50th Anniversary of the Civil Rights Act of 1964

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50th Anniversary of the Civil Rights Act of 1964

by baldilocks

With respect to how I look at things, some observers have said that my view often gives a pre­vi­ously un-​articulated per­spec­tive — a com­pli­ment. Oth­ers have called my views con­trar­ian — not a com­pli­ment; the impli­ca­tion being that I inten­tion­ally take a side on a given topic about which few oth­ers or no oth­ers are taking.

The truth is that I can’t help my odd­ness. I was born this way; ask my par­ents. Of course, an exam­ple follows.

I’ve long been mulling over how the Civil Rights Act of 1964 — its 50th anniver­sary is tomor­row– has adversely affected how we view the rights of Amer­i­can busi­nesses own­ers to run their busi­nesses as they see fit. It seems to me that the CRA’s lan­guage con­flates the def­i­n­i­tions of pub­lic and pri­vate with respect to businesses.

We’ve all read about the Bad Old Days, and some of us lived through them. The Pres­i­dent Wilson-​mandated seg­re­ga­tion in gov­ern­ment ser­vice lasted until Pres­i­dent Tru­man signed the National Secu­rity Act of 1947, which, among other things, deseg­re­gated the U. S. Armed Forces. How­ever, state and locally man­dated seg­re­ga­tion stemmed from Plessy v. Fer­gu­son (1896) and, though Brown v. Board of Edu­ca­tion (1954) sig­naled the end, that end did not hap­pen immediately.

Pub­lic ser­vices — buses, trains, etc.– were seg­re­gated by law, but so were pri­vately owned busi­nesses — that is, busi­nesses not “owned” by any level of gov­ern­ment. And, while these laws were directed at black Amer­i­cans, they didn’t just apply to them, but to all other Amer­i­cans as well. There­fore, even if a white busi­ness owner did not want to seg­re­gate his busi­ness, he was com­pelled to do so under pain of pros­e­cu­tion. The issue was free­dom and gov­ern­ment did what it usu­ally does: cur­tail it for all concerned.Civil Rights sit-in demonstration. (On Feb 9, 1960, black students protested with a sit-in at Woolworth's lunch counter. This photograph was taken during the first hour of the sit-ins. Seen here: the store manager has cl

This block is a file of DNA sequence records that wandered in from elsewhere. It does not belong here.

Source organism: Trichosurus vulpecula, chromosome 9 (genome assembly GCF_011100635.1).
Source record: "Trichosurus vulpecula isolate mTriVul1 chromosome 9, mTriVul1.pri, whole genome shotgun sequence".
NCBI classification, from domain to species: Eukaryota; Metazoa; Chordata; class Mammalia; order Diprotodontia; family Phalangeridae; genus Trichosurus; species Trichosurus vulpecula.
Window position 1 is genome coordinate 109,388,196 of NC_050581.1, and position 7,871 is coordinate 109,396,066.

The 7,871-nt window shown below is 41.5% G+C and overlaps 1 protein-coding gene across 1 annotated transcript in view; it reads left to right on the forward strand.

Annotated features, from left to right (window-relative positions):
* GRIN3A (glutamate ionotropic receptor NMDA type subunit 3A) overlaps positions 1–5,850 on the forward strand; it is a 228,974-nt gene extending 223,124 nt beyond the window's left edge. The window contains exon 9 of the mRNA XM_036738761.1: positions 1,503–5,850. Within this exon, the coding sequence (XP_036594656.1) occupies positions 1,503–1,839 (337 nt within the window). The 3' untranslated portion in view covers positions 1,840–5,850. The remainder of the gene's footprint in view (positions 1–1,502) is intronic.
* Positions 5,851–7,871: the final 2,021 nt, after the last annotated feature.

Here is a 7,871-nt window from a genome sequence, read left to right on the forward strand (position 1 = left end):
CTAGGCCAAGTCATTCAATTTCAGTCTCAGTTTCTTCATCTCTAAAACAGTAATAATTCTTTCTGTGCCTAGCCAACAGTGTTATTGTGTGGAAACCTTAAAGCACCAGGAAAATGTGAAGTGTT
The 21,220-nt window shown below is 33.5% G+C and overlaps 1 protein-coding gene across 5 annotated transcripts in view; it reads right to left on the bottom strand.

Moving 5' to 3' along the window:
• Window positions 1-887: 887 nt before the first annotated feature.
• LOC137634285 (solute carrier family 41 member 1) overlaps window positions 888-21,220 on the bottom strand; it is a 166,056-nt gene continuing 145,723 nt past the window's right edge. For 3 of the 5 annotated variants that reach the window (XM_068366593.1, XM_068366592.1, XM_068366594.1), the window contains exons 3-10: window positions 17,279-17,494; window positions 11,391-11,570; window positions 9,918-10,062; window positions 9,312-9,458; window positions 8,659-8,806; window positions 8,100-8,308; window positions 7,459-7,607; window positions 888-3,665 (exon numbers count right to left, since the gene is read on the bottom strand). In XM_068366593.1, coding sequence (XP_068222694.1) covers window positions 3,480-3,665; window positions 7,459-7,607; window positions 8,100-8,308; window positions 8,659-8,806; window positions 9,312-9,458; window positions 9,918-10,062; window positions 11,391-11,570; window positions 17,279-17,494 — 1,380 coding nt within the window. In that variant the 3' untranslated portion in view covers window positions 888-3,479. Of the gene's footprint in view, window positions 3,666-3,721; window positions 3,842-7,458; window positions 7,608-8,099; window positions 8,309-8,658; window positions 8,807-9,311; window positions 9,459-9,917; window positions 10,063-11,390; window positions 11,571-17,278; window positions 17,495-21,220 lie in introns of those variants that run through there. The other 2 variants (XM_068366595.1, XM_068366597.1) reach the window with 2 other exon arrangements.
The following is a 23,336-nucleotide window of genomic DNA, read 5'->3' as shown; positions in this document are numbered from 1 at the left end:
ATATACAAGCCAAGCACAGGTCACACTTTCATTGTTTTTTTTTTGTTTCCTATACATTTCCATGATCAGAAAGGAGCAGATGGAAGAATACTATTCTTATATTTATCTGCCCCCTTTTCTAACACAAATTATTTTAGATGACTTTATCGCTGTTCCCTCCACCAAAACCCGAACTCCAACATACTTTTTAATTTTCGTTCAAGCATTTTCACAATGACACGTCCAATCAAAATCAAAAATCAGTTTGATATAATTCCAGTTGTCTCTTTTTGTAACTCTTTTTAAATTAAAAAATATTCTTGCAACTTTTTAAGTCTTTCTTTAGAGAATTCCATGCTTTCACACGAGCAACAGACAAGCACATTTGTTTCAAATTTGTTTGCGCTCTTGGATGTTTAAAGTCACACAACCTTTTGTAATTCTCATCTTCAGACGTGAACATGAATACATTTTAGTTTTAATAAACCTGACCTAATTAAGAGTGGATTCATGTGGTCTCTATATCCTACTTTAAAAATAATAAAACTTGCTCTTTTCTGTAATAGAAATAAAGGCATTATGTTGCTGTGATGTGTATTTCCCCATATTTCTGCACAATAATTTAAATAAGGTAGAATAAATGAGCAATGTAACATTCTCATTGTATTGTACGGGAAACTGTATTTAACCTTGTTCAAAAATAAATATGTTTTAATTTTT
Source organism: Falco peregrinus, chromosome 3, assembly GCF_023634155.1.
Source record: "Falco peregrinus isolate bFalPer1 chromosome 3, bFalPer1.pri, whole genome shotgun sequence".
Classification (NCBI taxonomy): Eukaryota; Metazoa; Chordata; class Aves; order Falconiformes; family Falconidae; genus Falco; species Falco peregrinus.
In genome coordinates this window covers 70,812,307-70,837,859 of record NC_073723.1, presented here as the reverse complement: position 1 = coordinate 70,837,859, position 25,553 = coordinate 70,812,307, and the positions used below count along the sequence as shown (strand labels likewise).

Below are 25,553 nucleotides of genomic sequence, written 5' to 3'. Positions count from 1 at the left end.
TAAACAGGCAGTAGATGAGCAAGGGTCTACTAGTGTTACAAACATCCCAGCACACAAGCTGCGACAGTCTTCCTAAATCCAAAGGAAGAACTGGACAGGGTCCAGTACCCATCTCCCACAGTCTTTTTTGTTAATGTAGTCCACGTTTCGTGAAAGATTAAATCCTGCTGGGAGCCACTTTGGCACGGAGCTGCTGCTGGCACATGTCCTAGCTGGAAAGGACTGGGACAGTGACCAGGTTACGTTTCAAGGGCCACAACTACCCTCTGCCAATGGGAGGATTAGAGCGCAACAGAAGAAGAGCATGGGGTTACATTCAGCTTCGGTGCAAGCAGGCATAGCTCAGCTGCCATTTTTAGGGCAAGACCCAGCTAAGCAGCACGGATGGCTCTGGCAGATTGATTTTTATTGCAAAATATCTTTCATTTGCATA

Fast for­ward to the Civil Rights Act. It out­laws dis­crim­i­na­tion in pub­lic ser­vices — that is, ser­vices which are paid for by tax­pay­ers: pub­lic trans­porta­tion, pub­lic schools, pub­lic parks, etc. That’s a good thing. How­ever, it refers to pri­vate busi­nesses (“accom­mo­da­tions”) as pub­lic ser­vices.

Out­lawed dis­crim­i­na­tion in hotels, motels, restau­rants, theaters…

And, this is the basis for the con­fu­sion we see now for what a busi­ness owner may or may not do and his/​her choices as to whom he/​she is will­ing to pro­vide goods and/​or ser­vices. Remem­ber the sit-​ins? Brave and admirable, but the very act betrayed a dearth of edu­ca­tion and an abun­dance of indoctrination.

One won­ders if the con­fla­tion in the CRA lan­guage was done on pur­pose — to taint the doc­u­ment that under­scored the 13th Amend­ment. Or, per­haps the pur­pose was to make gov­ern­ment con­trol of indi­vid­u­als and their money eas­ier. (I’m sure that a few Dix­iecrats used the lat­ter rea­son­ing to oppose the CRA. But when your enemy says some­thing log­i­cal, it doesn’t make that thing less log­i­cal – or less true.)

I don’t know. How­ever, there should no longer be any won­der that a Chris­t­ian busi­ness owner is legally com­pelled to ser­vice a same – sex “mar­riage” ceremony.

My opin­ion: there should be a legal method of out­law­ing man­dated seg­re­ga­tion with­out man­dat­ing inte­gra­tion of any sort. But, doing that would required a polit­i­cally edu­cated pop­u­lace, rather than a politically-​indoctrinated, emotionally-​charged one ready to scream RACIST!!! at the drop of a hat.

Besides, I think we’re almost to the point were cer­tain types of sep­a­ra­tion will occur again. Let’s pray that these will be as pain­less as possible.